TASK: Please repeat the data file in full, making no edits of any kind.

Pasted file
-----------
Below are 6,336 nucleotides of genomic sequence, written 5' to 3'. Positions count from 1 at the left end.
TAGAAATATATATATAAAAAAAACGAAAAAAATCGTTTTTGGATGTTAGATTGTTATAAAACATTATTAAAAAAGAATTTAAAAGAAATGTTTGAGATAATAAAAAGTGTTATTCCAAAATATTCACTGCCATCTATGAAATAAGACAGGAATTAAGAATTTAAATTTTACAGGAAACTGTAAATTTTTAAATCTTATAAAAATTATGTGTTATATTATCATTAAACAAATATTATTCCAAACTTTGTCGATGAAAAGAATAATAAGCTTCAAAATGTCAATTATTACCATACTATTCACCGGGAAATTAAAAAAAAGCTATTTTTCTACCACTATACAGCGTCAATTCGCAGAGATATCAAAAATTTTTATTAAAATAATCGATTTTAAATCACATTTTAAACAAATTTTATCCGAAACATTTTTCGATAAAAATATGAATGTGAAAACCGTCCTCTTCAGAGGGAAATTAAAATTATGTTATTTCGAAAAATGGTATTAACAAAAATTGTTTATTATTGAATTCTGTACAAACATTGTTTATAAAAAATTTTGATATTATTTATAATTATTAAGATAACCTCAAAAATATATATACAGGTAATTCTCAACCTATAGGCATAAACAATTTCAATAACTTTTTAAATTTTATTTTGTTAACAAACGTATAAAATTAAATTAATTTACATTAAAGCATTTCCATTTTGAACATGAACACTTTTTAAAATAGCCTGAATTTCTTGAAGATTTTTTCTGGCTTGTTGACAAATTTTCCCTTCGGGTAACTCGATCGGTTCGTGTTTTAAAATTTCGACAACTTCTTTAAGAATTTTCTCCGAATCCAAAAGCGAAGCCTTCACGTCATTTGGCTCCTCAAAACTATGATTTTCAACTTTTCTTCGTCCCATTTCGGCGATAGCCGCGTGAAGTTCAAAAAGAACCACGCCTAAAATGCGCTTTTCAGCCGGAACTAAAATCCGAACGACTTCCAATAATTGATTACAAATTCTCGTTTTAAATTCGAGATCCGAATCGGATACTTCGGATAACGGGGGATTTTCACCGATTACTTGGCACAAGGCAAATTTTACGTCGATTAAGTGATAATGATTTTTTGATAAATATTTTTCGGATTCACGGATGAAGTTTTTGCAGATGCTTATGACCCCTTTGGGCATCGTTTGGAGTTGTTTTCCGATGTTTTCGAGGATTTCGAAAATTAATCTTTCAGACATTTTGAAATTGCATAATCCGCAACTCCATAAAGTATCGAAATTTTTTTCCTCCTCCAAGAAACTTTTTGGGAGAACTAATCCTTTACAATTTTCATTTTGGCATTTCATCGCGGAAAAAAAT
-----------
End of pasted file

Below are 6,336 nucleotides of genomic sequence, written 5' to 3'. Positions count from 1 at the left end.
TAGAAATATATATATAAAAAAAACGAAAAAAATCGTTTTTGGATGTTAGATTGTTATAAAACATTATTAAAAAAGAATTTAAAAGAAATGTTTGAGATAATAAAAAGTGTTATTCCAAAATATTCACTGCCATCTATGAAATAAGACAGGAATTAAGAATTTAAATTTTACAGGAAACTGTAAATTTTTAAATCTTATAAAAATTATGTGTTATATTATCATTAAACAAATATTATTCCAAACTTTGTCGATGAAAAGAATAATAAGCTTCAAAATGTCAATTATTACCATACTATTCACCGGGAAATTAAAAAAAAGCTATTTTTCTACCACTATACAGCGTCAATTCGCAGAGATATCAAAAATTTTTATTAAAATAATCGATTTTAAATCACATTTTAAACAAATTTTATCCGAAACATTTTTCGATAAAAATATGAATGTGAAAACCGTCCTCTTCAGAGGGAAATTAAAATTATGTTATTTCGAAAAATGGTATTAACAAAAATTGTTTATTATTGAATTCTGTACAAACATTGTTTATAAAAAATTTTGATATTATTTATAATTATTAAGATAACCTCAAAAATATATATACAGGTAATTCTCAACCTATAGGCATAAACAATTTCAATAACTTTTTAAATTTTATTTTGTTAACAAACGTATAAAATTAAATTAATTTACATTAAAGCATTTCCATTTTGAACATGAACACTTTTTAAAATAGCCTGAATTTCTTGAAGATTTTTTCTGGCTTGTTGACAAATTTTCCCTTCGGGTAACTCGATCGGTTCGTGTTTTAAAATTTCGACAACTTCTTTAAGAATTTTCTCCGAATCCAAAAGCGAAGCCTTCACGTCATTTGGCTCCTCAAAACTATGATTTTCAACTTTTCTTCGTCCCATTTCGGCGATAGCCGCGTGAAGTTCAAAAAGAACCACGCCTAAAATGCGCTTTTCAGCCGGAACTAAAATCCGAACGACTTCCAATAATTGATTACAAATTCTCGTTTTAAATTCGAGATCCGAATCGGATACTTCGGATAACGGGGGATTTTCACCGATTACTTGGCACAAGGCAAATTTTACGTCGATTAAGTGATAATGATTTTTTGATAAATATTTTTCGGATTCACGGATGAAGTTTTTGCAGATGCTTATGACCCCTTTGGGCATCGTTTGGAGTTGTTTTCCGATGTTTTCGAGGATTTCGAAAATTAATCTTTCAGACATTTTGAAATTGCATAATCCGCAACTCCATAAAGTATCGAAATTTTTTTCCTCCTCCAAGAAACTTTTTGGGAGAACTAATCCTTTACAATTTTCATTTTGGCATTTCATCGCGGAAAAAAAT